• Researchers named the new Vanilla orchid for its "uncommon" habit of growing on rocks
  • The flowers release a lovely smell at the hottest hours of the day
  • Researchers have classified it as "endangered"

Researchers have discovered a lovely new vanilla orchid species. It's unusual and fragrant and maybe the "most beautiful" vanilla orchid in the region.

Some may be surprised to know the vanilla that we know actually comes from the seed pods of orchids of the genus Vanilla. Yes, those beautiful flowers adored by many also produce the spice known for its flavor and scent.

"Vanilla is also the most economically important genus among the orchids since the fruits of the Neotropical V. planifolia Andrews and their relatives are a source of vanillin flavor," researchers wrote in the study describing the newly discovered vanilla orchid species. It was published in PhytoKeys on June 8. "However, there is still much to know since new species have been found and described, notably in the Brazilian flora."

The team found the new vanilla orchid species in the Brazilian Campos Rupestres of the Espinhaço Range. Campos rupestres are habitats that are characterized by infertile landscapes and high endemism (an area that has species that can't be found anywhere else). The place where the new orchid was found is among "the most hostile environments in the Brazilian Cerrado," explained Pensoft Publishers.

But one look at the orchid and one may not even think of the hostility of its habitat. Just like other orchids, the new species is just as dainty and delicate in appearance. Pensoft Publishers described it as "one of the most beautiful vanilla orchid species in the Neotropical region."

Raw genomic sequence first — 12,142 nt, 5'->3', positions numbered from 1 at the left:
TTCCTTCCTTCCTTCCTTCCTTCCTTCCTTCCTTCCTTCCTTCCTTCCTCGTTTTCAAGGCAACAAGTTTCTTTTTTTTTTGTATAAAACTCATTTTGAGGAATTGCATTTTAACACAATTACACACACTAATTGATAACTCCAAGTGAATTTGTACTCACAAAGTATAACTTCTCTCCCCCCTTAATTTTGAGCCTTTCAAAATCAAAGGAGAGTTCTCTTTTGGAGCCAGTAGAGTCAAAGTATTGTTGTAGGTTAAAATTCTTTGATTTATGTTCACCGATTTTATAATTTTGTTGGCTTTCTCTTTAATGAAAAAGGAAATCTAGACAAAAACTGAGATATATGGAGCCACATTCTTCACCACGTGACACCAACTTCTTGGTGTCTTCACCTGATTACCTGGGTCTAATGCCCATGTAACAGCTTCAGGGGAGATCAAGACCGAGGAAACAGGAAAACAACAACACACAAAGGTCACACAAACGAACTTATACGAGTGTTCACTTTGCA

Photos of the species are available on the journal's website.

Although it somewhat resembles other species, it differs from them in its stem, the rounded shape of its leaves and the smaller size of the flowers. Its flowers are said to last for about 12 hours and they produce a fragrant smell at the hottest hours of the day.

Researchers named it Vanilla rupicola because of its "rupicolous" habit of growing on rocks, something that is rather "uncommon" among Neotropical Vanilla.

The new species is rare, with only about 250 plants recorded in the area, researchers said. They have classified it as "endangered."

"Here, an endemic Vanilla from the ERMG (Espinhaço Range of Minas Gerais) is reported for the first time. This is not surprising because Brazil, with more than 38 species, is the center of diversification for Neotropical Vanilla," the researchers wrote. "Therefore, knowledge about the taxonomy and phylogeny of Brazilian Vanilla is fundamental in order to understand the evolution and natural history of this Pantropical orchid genus."

The magic of an orchid comes in the flower's quiet beauty. Reuters